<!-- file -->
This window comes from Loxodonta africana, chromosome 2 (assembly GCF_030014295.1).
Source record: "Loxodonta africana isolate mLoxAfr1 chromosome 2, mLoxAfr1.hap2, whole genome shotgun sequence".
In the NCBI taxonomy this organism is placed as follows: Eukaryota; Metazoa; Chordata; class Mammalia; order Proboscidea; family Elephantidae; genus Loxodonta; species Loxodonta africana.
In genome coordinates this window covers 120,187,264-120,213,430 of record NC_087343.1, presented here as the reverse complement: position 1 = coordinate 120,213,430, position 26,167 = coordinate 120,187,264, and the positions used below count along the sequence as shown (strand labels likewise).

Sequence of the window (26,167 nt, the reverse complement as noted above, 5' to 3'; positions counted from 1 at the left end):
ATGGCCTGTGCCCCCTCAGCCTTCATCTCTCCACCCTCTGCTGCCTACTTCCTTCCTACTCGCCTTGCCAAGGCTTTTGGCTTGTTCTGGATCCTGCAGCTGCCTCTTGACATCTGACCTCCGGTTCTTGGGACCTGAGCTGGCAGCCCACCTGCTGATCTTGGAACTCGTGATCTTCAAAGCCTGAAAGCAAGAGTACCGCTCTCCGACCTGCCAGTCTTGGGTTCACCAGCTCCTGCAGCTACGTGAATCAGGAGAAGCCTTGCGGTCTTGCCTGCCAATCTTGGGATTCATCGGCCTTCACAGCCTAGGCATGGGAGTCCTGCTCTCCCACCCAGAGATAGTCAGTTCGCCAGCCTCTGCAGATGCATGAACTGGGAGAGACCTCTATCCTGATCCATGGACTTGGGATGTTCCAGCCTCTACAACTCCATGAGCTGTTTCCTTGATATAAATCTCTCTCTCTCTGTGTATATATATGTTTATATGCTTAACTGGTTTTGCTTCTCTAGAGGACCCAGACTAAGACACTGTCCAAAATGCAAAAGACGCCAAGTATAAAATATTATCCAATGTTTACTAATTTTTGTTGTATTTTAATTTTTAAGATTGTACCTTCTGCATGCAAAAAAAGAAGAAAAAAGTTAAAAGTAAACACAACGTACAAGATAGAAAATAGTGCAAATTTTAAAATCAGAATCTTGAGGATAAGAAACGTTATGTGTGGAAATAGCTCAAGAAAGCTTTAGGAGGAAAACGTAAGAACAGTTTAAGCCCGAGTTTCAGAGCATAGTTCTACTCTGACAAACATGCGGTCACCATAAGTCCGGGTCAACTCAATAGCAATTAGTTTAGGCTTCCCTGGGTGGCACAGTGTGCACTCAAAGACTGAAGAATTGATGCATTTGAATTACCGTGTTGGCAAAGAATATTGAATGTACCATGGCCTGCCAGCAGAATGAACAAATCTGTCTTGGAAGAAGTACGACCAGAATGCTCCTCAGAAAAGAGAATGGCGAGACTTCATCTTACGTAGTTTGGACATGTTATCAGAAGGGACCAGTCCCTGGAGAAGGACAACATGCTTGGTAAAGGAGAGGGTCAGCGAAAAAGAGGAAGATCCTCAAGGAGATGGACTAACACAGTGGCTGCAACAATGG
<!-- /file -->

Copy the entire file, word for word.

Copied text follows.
This window comes from Loxodonta africana, chromosome 2 (assembly GCF_030014295.1).
Source record: "Loxodonta africana isolate mLoxAfr1 chromosome 2, mLoxAfr1.hap2, whole genome shotgun sequence".
In the NCBI taxonomy this organism is placed as follows: Eukaryota; Metazoa; Chordata; class Mammalia; order Proboscidea; family Elephantidae; genus Loxodonta; species Loxodonta africana.
In genome coordinates this window covers 120,187,264-120,213,430 of record NC_087343.1, presented here as the reverse complement: position 1 = coordinate 120,213,430, position 26,167 = coordinate 120,187,264, and the positions used below count along the sequence as shown (strand labels likewise).

Sequence of the window (26,167 nt, the reverse complement as noted above, 5' to 3'; positions counted from 1 at the left end):
ATGGCCTGTGCCCCCTCAGCCTTCATCTCTCCACCCTCTGCTGCCTACTTCCTTCCTACTCGCCTTGCCAAGGCTTTTGGCTTGTTCTGGATCCTGCAGCTGCCTCTTGACATCTGACCTCCGGTTCTTGGGACCTGAGCTGGCAGCCCACCTGCTGATCTTGGAACTCGTGATCTTCAAAGCCTGAAAGCAAGAGTACCGCTCTCCGACCTGCCAGTCTTGGGTTCACCAGCTCCTGCAGCTACGTGAATCAGGAGAAGCCTTGCGGTCTTGCCTGCCAATCTTGGGATTCATCGGCCTTCACAGCCTAGGCATGGGAGTCCTGCTCTCCCACCCAGAGATAGTCAGTTCGCCAGCCTCTGCAGATGCATGAACTGGGAGAGACCTCTATCCTGATCCATGGACTTGGGATGTTCCAGCCTCTACAACTCCATGAGCTGTTTCCTTGATATAAATCTCTCTCTCTCTGTGTATATATATGTTTATATGCTTAACTGGTTTTGCTTCTCTAGAGGACCCAGACTAAGACACTGTCCAAAATGCAAAAGACGCCAAGTATAAAATATTATCCAATGTTTACTAATTTTTGTTGTATTTTAATTTTTAAGATTGTACCTTCTGCATGCAAAAAAAGAAGAAAAAAGTTAAAAGTAAACACAACGTACAAGATAGAAAATAGTGCAAATTTTAAAATCAGAATCTTGAGGATAAGAAACGTTATGTGTGGAAATAGCTCAAGAAAGCTTTAGGAGGAAAACGTAAGAACAGTTTAAGCCCGAGTTTCAGAGCATAGTTCTACTCTGACAAACATGCGGTCACCATAAGTCCGGGTCAACTCAATAGCAATTAGTTTAGGCTTCCCTGGGTGGCACAGTGTGCACTCAAAGACTGAAGAATTGATGCATTTGAATTACCGTGTTGGCAAAGAATATTGAATGTACCATGGCCTGCCAGCAGAATGAACAAATCTGTCTTGGAAGAAGTACGACCAGAATGCTCCTCAGAAAAGAGAATGGCGAGACTTCATCTTACGTAGTTTGGACATGTTATCAGAAGGGACCAGTCCCTGGAGAAGGACAACATGCTTGGTAAAGGAGAGGGTCAGCGAAAAAGAGGAAGATCCTCAAGGAGATGGACTAACACAGTGGCTGCAACAATGG